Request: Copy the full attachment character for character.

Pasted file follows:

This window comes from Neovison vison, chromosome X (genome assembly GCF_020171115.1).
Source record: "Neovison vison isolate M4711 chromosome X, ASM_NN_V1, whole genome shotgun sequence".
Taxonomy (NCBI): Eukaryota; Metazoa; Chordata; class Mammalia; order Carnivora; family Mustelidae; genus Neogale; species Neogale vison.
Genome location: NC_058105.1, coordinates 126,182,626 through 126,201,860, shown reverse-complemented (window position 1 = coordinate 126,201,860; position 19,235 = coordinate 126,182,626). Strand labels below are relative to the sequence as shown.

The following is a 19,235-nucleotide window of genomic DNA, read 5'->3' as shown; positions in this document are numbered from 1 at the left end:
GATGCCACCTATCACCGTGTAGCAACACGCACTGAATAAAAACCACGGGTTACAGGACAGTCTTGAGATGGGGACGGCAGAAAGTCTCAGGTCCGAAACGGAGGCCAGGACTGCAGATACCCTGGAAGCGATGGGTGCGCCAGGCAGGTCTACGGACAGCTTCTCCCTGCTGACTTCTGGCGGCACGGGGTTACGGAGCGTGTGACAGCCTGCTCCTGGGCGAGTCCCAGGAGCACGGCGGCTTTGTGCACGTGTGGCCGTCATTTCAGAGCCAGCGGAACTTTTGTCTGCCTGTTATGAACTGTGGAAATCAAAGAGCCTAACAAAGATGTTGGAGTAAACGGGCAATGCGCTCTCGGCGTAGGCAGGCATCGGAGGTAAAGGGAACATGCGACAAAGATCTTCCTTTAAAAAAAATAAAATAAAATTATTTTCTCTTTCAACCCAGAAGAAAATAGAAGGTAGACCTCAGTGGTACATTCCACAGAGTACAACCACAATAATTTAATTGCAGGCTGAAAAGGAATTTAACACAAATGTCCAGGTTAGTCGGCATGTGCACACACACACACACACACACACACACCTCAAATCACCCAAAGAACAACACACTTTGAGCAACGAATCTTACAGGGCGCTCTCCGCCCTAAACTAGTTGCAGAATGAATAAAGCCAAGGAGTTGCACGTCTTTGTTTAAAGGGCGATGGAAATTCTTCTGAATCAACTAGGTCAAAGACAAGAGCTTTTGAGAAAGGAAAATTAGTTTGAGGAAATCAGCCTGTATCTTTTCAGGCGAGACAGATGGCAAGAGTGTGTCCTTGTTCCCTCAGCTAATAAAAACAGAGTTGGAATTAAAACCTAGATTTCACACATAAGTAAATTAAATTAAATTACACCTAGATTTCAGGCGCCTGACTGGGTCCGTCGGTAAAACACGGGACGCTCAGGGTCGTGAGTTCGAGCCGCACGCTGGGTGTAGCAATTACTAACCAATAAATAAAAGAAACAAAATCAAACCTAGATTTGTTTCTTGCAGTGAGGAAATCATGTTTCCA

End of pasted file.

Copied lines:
This window comes from Neovison vison, chromosome X (genome assembly GCF_020171115.1).
Source record: "Neovison vison isolate M4711 chromosome X, ASM_NN_V1, whole genome shotgun sequence".
Taxonomy (NCBI): Eukaryota; Metazoa; Chordata; class Mammalia; order Carnivora; family Mustelidae; genus Neogale; species Neogale vison.
Genome location: NC_058105.1, coordinates 126,182,626 through 126,201,860, shown reverse-complemented (window position 1 = coordinate 126,201,860; position 19,235 = coordinate 126,182,626). Strand labels below are relative to the sequence as shown.

The following is a 19,235-nucleotide window of genomic DNA, read 5'->3' as shown; positions in this document are numbered from 1 at the left end:
GATGCCACCTATCACCGTGTAGCAACACGCACTGAATAAAAACCACGGGTTACAGGACAGTCTTGAGATGGGGACGGCAGAAAGTCTCAGGTCCGAAACGGAGGCCAGGACTGCAGATACCCTGGAAGCGATGGGTGCGCCAGGCAGGTCTACGGACAGCTTCTCCCTGCTGACTTCTGGCGGCACGGGGTTACGGAGCGTGTGACAGCCTGCTCCTGGGCGAGTCCCAGGAGCACGGCGGCTTTGTGCACGTGTGGCCGTCATTTCAGAGCCAGCGGAACTTTTGTCTGCCTGTTATGAACTGTGGAAATCAAAGAGCCTAACAAAGATGTTGGAGTAAACGGGCAATGCGCTCTCGGCGTAGGCAGGCATCGGAGGTAAAGGGAACATGCGACAAAGATCTTCCTTTAAAAAAAATAAAATAAAATTATTTTCTCTTTCAACCCAGAAGAAAATAGAAGGTAGACCTCAGTGGTACATTCCACAGAGTACAACCACAATAATTTAATTGCAGGCTGAAAAGGAATTTAACACAAATGTCCAGGTTAGTCGGCATGTGCACACACACACACACACACACACACACCTCAAATCACCCAAAGAACAACACACTTTGAGCAACGAATCTTACAGGGCGCTCTCCGCCCTAAACTAGTTGCAGAATGAATAAAGCCAAGGAGTTGCACGTCTTTGTTTAAAGGGCGATGGAAATTCTTCTGAATCAACTAGGTCAAAGACAAGAGCTTTTGAGAAAGGAAAATTAGTTTGAGGAAATCAGCCTGTATCTTTTCAGGCGAGACAGATGGCAAGAGTGTGTCCTTGTTCCCTCAGCTAATAAAAACAGAGTTGGAATTAAAACCTAGATTTCACACATAAGTAAATTAAATTAAATTACACCTAGATTTCAGGCGCCTGACTGGGTCCGTCGGTAAAACACGGGACGCTCAGGGTCGTGAGTTCGAGCCGCACGCTGGGTGTAGCAATTACTAACCAATAAATAAAAGAAACAAAATCAAACCTAGATTTGTTTCTTGCAGTGAGGAAATCATGTTTCCA